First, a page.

Blurred Lines: The AODA vs. The OBC

Author: Will Zver, B. Arch (Tech), LRI Engineering Inc.

The Accessibility for Ontarians with Disabilities Act (AODA) became law in Ontario on July 13, 2005, with the goal of:

“…developing, implementing and enforcing accessibility standards in order to achieve accessibility for Ontarians with disabilities with respect to goods, services, facilities, accommodation, employment, buildings, structures and premises on or before January 1, 2025” (AODA Part I. 1.(a)).

To achieve this goal, accessibility standards were created to help remove barriers within five key areas: customer service, information and communication, transportation, employment and the design of public spaces. The focus of this article is on the application of the DOPS as it relates to the Ontario Building Code (OBC).

The scope of the DOPS covers the built environment requirements of:

  • Recreational trails;
  • Beach access routes;
  • Outdoor public use eating areas;
  • Outdoor play spaces;
  • Exterior paths of travel;
  • Accessible parking; and
  • Obtaining services (service counters, fixed queuing guides and waiting areas).

The Design of Public Spaces Standard (DOPS) is the only standard that has built environment requirements. However, the requirements have limited prescriptive dimensions, which would require a designer or building owner to defer to other design recommendations and best practice standards.

Since the introduction of the AODA, there have been two common misconceptions: the first is that the AODA would require all existing buildings and public spaces to be renovated to be accessible by the year 2025, and the second is that it would supersede the barrier-free design requirements within Section 3.8 of the OBC. However, neither of these are true.

The most important point to make is that both the OBC and the AODA are not retroactive. This means that they only apply to new construction and renovations. So, simply put, non compliant existing conditions are not subject to mandatory upgrading until renovations are proposed.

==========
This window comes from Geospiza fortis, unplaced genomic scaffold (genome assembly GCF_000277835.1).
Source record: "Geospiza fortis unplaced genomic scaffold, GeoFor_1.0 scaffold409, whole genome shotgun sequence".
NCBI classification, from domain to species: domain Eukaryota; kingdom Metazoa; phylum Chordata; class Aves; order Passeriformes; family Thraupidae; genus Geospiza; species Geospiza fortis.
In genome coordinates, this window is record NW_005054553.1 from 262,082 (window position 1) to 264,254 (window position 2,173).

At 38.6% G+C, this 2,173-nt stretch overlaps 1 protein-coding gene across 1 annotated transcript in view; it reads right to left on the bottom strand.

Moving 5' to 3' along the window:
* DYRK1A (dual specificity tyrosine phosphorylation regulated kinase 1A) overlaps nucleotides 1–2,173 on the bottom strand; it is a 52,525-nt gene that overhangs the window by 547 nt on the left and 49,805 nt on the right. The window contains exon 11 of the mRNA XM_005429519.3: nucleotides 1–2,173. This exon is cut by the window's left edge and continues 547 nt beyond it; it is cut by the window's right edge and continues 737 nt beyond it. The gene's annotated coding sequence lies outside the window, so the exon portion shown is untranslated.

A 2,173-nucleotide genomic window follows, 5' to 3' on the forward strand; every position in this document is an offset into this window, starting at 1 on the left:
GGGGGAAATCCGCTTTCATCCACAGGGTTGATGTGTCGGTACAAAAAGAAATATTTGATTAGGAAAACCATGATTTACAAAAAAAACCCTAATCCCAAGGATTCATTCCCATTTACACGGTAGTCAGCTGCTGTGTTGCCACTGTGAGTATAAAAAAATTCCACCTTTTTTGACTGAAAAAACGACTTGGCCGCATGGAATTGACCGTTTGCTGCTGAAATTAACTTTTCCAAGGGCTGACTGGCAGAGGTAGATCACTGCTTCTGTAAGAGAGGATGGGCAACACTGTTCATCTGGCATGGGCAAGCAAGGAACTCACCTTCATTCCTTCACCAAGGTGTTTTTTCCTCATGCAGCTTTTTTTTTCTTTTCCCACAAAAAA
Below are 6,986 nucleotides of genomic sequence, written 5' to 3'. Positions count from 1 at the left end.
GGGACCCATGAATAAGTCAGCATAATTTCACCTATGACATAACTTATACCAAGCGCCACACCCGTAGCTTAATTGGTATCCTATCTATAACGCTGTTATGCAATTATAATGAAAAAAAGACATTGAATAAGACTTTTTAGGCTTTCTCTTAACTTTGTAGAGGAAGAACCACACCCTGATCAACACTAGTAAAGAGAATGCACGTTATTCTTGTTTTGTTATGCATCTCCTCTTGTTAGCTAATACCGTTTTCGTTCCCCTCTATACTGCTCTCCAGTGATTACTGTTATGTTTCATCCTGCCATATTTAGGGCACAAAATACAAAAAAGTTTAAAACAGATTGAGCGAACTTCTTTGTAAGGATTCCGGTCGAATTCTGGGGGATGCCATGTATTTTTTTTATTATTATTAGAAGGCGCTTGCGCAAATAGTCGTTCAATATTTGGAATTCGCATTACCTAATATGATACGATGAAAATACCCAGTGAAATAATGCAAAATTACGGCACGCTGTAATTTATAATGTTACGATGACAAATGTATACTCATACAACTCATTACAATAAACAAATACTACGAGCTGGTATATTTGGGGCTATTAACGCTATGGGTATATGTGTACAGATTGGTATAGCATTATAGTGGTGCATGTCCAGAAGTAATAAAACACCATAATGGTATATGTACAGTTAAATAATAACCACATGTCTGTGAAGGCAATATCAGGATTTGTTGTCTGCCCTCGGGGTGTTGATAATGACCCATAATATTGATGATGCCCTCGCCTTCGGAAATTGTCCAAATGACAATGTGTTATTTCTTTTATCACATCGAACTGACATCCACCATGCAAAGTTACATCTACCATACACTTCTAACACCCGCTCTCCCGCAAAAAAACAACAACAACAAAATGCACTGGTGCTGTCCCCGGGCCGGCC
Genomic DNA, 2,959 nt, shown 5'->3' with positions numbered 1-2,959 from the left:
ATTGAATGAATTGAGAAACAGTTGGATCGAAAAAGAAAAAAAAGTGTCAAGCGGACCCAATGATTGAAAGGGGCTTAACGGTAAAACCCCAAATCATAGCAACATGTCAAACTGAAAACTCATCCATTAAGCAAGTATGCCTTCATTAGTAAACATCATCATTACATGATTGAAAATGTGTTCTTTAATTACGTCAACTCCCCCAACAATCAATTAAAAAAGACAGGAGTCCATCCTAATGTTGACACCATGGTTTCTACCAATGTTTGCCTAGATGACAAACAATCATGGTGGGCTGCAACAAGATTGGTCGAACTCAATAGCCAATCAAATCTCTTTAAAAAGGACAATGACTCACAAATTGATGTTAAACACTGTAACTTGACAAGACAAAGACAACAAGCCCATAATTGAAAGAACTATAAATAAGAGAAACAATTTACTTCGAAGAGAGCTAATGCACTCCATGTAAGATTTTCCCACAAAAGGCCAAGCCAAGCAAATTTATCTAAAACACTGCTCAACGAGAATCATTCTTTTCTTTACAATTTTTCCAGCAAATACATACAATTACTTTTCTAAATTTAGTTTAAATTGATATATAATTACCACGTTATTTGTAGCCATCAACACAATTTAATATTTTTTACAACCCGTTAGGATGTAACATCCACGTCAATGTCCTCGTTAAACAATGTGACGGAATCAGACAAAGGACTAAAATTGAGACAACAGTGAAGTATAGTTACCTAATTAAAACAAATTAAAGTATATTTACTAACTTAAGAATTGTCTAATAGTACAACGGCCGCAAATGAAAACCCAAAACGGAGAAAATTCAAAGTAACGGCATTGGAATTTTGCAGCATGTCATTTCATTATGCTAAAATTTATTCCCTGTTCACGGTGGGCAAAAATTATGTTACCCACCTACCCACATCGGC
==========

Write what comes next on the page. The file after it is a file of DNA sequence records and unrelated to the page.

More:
The built environment requirements of the AODA DOPS do not supersede the requirements of the OBC. In fact — with the exception of customer service-related elements (like service counters, reception desks, kiosks, bars, etc.), fixed queuing guides and waiting areas — the requirements have very little application within the interior of a building. For the most part, they apply to exterior public spaces for which the OBC does not regulate.

In addition, the application of the OBC is reviewed and inspected by municipalities through the permit process, while the AODA is enforced in a different way. The requirements of the AODA are not reviewed or permitted prior to being implemented into a project or an organization’s policies. The AODA relies on a complaint-based system to hold organizations accountable for understanding and complying with its requirements. Designers and building owners need to understand that building officials are not reviewing permit drawings for AODA compliance.

When our firm, LRI, is engaged for projects (especially those with multiple codes and standards), we work with the design team to establish the minimum requirements for the project as well as to set goals. This can include using best practices and the principles of universal design to help project teams develop an approach to accessibility that not only meets the OBC but achieves a higher level of equitable access for building occupants. It is important to establish the baseline requirements for a project as the intersection of multiple codes and standards can contribute to confusion and/or conflicts as to what is required by the standards.

As the OBC and various best practice standards are amended and updated at different times, there will most likely never be an alignment between them. As a result, project teams are often under the impression that if they follow the “best practice” they will be complying with the OBC, but they may find out during the permit process that they in fact are not. Project teams will need to constantly be aware of the specific requirements that pertain to their project so that they can meet their accessibility goals while also complying with the OBC.

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